Canadian Thanksgiving has come and gone, and several households are struggling with a conundrum. What should you do with the leftover turkey? There are downsides to having this carcass. It hogs fridge space, you will be eating turkey for days, and some people just hate leftovers. I know people who are tempted to throw the whole thing in the garbage. But don’t. Leftover turkey is a great opportunity to whip up some butter turkey or turkey noodle casserole.
When there’s nothing left other than bones, it’s time to make turkey stock. Boiling down a turkey carcass into stock is one of the great wonders of household management. While the stock simmers, filling your home with great smells, you can accomplish something else.
With workforce analytics this kind of thing happens all the time. Once you get on top of a major headcount puzzle, you will have spreadsheets and a few pages of code that are available for more than one purpose. Like turkey leftovers, be bold and repurpose them.
My favorite experience was when I built an entire hierarchy of jobs in order to identify when people had been promoted. In large organizations it can be ambiguous which job movements are upward or downward. Often, promotions are not categorized as promotions, especially if they change departments, leave and come back, or get a job temporarily prior to being made permanent.
To get past this obstacle we created a simple reference table that identified where someone was in a hierarchical career ladder, assigning a two-digit code to 1,200 job descriptions. It was hard and tedious work that was entirely for the benefit of the back-engine of our promotions model. But we eventually got the promotions model to work at a level of high accuracy, after which the client was able to use the information to influence high-level decisions. That was the full turkey dinner.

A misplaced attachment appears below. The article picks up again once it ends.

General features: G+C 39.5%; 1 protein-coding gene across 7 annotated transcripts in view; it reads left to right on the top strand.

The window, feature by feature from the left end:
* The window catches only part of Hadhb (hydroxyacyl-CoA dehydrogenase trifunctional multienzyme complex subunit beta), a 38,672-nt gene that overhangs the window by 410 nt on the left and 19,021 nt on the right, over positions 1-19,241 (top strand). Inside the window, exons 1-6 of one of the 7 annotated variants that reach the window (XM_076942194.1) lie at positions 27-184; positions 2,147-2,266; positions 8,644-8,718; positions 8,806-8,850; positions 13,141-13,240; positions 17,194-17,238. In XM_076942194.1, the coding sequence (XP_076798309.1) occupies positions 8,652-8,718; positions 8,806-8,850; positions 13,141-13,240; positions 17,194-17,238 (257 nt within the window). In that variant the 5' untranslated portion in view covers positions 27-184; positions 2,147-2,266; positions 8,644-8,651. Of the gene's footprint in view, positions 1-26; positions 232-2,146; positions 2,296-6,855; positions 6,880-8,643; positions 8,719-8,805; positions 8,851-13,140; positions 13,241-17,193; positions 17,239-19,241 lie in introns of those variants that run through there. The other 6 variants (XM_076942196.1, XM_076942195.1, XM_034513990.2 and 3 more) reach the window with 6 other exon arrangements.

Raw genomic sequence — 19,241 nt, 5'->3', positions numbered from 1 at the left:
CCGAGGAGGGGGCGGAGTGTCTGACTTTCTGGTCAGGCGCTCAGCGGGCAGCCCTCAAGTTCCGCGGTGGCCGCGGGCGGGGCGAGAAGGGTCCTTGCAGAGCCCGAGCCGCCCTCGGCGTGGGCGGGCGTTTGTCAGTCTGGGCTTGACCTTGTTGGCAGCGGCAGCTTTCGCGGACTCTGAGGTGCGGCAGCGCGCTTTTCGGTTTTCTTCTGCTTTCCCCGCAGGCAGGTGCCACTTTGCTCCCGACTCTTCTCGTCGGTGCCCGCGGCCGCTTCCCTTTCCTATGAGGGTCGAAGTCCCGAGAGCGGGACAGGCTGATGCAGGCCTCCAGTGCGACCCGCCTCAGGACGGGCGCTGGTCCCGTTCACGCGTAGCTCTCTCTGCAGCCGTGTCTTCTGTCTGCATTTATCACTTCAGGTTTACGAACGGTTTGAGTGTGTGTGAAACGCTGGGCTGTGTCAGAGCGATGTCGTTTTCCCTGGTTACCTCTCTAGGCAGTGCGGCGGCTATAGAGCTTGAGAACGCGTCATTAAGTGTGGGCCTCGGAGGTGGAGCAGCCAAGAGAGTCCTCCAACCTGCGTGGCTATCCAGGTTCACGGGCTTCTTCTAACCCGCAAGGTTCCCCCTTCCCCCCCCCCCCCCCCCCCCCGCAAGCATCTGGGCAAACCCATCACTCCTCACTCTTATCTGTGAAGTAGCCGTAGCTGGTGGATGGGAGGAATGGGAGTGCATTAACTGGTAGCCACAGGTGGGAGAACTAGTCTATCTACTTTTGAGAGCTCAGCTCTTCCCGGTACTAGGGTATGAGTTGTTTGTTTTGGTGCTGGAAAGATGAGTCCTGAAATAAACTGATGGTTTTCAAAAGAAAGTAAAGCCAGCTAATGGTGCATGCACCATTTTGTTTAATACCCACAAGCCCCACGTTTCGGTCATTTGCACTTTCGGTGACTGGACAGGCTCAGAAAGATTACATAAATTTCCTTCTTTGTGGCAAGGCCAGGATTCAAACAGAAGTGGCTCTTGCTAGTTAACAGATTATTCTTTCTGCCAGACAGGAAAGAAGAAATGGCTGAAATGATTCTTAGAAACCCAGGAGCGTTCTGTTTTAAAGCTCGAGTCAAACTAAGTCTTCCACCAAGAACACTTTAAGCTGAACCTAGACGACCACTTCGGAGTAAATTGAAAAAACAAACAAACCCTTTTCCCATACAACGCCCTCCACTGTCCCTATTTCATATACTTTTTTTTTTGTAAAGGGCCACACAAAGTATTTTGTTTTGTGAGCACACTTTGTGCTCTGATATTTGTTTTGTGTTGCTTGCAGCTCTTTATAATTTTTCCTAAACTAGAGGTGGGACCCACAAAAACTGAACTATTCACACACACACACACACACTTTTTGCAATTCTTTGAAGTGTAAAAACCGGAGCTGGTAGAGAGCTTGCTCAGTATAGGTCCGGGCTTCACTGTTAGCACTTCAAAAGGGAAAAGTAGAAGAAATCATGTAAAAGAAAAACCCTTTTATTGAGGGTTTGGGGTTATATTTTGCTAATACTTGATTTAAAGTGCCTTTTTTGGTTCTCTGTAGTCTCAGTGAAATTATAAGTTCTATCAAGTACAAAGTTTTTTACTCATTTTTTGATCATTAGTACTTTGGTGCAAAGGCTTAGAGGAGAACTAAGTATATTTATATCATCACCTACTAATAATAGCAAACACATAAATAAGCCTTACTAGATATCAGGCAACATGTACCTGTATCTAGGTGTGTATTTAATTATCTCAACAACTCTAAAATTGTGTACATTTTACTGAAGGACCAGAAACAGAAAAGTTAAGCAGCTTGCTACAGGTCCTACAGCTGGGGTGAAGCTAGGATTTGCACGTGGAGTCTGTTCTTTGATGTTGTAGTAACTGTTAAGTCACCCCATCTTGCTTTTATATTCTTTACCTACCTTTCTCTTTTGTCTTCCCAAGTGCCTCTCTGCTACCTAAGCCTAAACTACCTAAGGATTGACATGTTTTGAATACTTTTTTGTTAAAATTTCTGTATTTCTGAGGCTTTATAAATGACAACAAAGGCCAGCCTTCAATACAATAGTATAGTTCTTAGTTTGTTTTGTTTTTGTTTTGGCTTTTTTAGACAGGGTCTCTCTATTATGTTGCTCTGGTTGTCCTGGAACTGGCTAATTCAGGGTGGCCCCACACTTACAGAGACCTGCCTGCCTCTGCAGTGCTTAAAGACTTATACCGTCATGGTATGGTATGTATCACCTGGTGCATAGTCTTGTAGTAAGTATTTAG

Shortly after we finished this promotions model, we got new demands for work which took advantage of the back-engine. Our happiest client was the one who just needed the list of rank indicators for the 1,200 job descriptions. They needed to send emails to a small number of high-ranking people, and with our organizational complexity and some turnover at the top, it was hard to identify who was senior. What they needed was a rules-based way of identifying who should get their emails. Looking at our rank tables, they were able to choose seven rank categories and let the code do the work for them. In the process they uncovered that one executive had been previously overlooked. Now they were able to get the information out to the right people.
This client got the analytics equivalent of turkey soup. They just needed the bones from inside — the promotions query — to be boiled down and combined with a few fresh ingredients to create a new, repurposed product that met their needs.
Do you have the opportunity to repurpose your own big wins? That time you got on top of a major health concern, did you also develop healthy habits that improved other parts of your life? If you overcame a difficult business relationship, did you also learn what your triggers are, and how to regulate them in future? At the end of a big project, did you go for drinks afterward and end up with a few new friends?
Sometimes it seems like you’re just working hard to make other people happy. But if you accomplished nothing in the last year except healthy habits, self-awareness, and more meaningful relationships, would you even recognize that this counts as success?
So put on your wool socks, turn the TV to your guilty pleasures, and curl up with that bowl of turkey soup. It should feel good. So take a deep breath and enjoy it.